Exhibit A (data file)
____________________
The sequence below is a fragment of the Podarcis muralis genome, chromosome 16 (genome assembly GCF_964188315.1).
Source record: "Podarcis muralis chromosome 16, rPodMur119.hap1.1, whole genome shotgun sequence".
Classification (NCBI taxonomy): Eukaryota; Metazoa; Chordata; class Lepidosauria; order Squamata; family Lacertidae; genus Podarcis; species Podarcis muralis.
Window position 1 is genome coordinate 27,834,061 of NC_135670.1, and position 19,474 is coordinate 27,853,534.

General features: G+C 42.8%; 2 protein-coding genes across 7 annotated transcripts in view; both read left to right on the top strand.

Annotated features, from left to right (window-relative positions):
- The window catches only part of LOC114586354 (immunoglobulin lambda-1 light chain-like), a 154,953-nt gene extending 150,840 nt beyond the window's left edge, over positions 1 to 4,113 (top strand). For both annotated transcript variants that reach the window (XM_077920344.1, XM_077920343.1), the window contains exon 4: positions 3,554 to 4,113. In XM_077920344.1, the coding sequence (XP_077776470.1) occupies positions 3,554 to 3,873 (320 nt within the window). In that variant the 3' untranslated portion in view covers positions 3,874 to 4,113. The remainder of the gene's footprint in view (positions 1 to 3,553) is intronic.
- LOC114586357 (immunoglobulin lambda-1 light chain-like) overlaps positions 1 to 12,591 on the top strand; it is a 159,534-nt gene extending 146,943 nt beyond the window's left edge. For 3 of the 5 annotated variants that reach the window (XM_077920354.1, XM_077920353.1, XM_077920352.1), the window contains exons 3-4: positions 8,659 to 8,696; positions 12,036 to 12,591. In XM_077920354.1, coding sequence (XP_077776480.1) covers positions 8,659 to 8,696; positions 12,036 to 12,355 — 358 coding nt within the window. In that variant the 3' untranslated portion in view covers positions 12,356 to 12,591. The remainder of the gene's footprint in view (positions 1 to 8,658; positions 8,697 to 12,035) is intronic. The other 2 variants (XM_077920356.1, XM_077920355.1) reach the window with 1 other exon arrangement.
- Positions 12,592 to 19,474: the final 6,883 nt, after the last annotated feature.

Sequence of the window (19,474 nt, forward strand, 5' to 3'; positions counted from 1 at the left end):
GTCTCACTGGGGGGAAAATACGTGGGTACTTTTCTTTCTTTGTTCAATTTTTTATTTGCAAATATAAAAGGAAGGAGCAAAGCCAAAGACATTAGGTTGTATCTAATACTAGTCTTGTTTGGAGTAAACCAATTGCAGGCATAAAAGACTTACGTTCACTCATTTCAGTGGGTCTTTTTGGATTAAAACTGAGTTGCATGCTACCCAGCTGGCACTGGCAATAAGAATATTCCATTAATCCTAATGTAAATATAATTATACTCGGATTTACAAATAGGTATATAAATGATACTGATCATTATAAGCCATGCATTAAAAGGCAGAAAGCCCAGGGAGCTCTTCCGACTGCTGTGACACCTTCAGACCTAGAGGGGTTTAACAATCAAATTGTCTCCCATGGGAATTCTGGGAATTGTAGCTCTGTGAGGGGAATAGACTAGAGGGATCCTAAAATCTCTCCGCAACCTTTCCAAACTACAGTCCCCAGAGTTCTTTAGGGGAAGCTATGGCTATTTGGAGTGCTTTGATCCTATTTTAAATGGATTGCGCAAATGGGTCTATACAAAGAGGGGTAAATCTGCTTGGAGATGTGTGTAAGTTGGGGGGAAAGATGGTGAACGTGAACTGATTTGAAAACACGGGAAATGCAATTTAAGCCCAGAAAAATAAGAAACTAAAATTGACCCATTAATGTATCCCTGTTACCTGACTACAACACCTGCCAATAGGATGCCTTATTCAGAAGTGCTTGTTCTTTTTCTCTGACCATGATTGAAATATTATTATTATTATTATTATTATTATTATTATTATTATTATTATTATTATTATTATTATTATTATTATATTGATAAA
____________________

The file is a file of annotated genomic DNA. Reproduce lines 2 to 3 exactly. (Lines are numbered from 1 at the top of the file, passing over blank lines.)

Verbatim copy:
Source record: "Podarcis muralis chromosome 16, rPodMur119.hap1.1, whole genome shotgun sequence".
Classification (NCBI taxonomy): Eukaryota; Metazoa; Chordata; class Lepidosauria; order Squamata; family Lacertidae; genus Podarcis; species Podarcis muralis.